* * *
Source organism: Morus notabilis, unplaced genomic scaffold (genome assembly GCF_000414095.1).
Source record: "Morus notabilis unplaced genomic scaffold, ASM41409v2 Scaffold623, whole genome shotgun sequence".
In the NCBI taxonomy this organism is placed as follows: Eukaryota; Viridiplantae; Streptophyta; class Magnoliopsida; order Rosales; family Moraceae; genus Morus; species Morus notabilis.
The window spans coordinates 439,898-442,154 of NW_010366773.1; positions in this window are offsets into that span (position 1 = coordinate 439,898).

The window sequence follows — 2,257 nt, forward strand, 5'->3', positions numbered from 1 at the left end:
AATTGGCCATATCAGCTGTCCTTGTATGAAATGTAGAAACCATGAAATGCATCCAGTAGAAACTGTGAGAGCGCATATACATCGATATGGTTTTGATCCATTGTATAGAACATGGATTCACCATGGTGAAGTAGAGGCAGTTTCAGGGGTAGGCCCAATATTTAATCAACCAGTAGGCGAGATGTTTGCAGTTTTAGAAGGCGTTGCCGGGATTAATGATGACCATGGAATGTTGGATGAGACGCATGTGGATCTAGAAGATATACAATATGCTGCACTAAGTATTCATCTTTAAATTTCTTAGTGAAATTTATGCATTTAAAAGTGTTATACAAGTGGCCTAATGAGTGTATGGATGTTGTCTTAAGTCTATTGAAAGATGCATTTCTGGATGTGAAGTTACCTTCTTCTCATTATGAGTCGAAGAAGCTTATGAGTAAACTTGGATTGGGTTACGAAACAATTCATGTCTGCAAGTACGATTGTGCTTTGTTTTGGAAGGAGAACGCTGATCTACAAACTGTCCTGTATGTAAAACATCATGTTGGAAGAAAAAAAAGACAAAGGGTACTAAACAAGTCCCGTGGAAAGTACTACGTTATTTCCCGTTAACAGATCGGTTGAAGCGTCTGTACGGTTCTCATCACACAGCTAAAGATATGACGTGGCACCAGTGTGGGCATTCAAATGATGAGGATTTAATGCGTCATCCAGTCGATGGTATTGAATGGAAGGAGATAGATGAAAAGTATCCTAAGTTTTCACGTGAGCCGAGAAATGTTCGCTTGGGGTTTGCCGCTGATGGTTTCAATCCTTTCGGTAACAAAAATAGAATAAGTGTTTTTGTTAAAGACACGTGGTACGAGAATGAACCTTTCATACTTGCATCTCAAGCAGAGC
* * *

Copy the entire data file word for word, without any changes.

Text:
Source organism: Morus notabilis, unplaced genomic scaffold (genome assembly GCF_000414095.1).
Source record: "Morus notabilis unplaced genomic scaffold, ASM41409v2 Scaffold623, whole genome shotgun sequence".
In the NCBI taxonomy this organism is placed as follows: Eukaryota; Viridiplantae; Streptophyta; class Magnoliopsida; order Rosales; family Moraceae; genus Morus; species Morus notabilis.
The window spans coordinates 439,898-442,154 of NW_010366773.1; positions in this window are offsets into that span (position 1 = coordinate 439,898).

The window sequence follows — 2,257 nt, forward strand, 5'->3', positions numbered from 1 at the left end:
AATTGGCCATATCAGCTGTCCTTGTATGAAATGTAGAAACCATGAAATGCATCCAGTAGAAACTGTGAGAGCGCATATACATCGATATGGTTTTGATCCATTGTATAGAACATGGATTCACCATGGTGAAGTAGAGGCAGTTTCAGGGGTAGGCCCAATATTTAATCAACCAGTAGGCGAGATGTTTGCAGTTTTAGAAGGCGTTGCCGGGATTAATGATGACCATGGAATGTTGGATGAGACGCATGTGGATCTAGAAGATATACAATATGCTGCACTAAGTATTCATCTTTAAATTTCTTAGTGAAATTTATGCATTTAAAAGTGTTATACAAGTGGCCTAATGAGTGTATGGATGTTGTCTTAAGTCTATTGAAAGATGCATTTCTGGATGTGAAGTTACCTTCTTCTCATTATGAGTCGAAGAAGCTTATGAGTAAACTTGGATTGGGTTACGAAACAATTCATGTCTGCAAGTACGATTGTGCTTTGTTTTGGAAGGAGAACGCTGATCTACAAACTGTCCTGTATGTAAAACATCATGTTGGAAGAAAAAAAAGACAAAGGGTACTAAACAAGTCCCGTGGAAAGTACTACGTTATTTCCCGTTAACAGATCGGTTGAAGCGTCTGTACGGTTCTCATCACACAGCTAAAGATATGACGTGGCACCAGTGTGGGCATTCAAATGATGAGGATTTAATGCGTCATCCAGTCGATGGTATTGAATGGAAGGAGATAGATGAAAAGTATCCTAAGTTTTCACGTGAGCCGAGAAATGTTCGCTTGGGGTTTGCCGCTGATGGTTTCAATCCTTTCGGTAACAAAAATAGAATAAGTGTTTTTGTTAAAGACACGTGGTACGAGAATGAACCTTTCATACTTGCATCTCAAGCAGAGC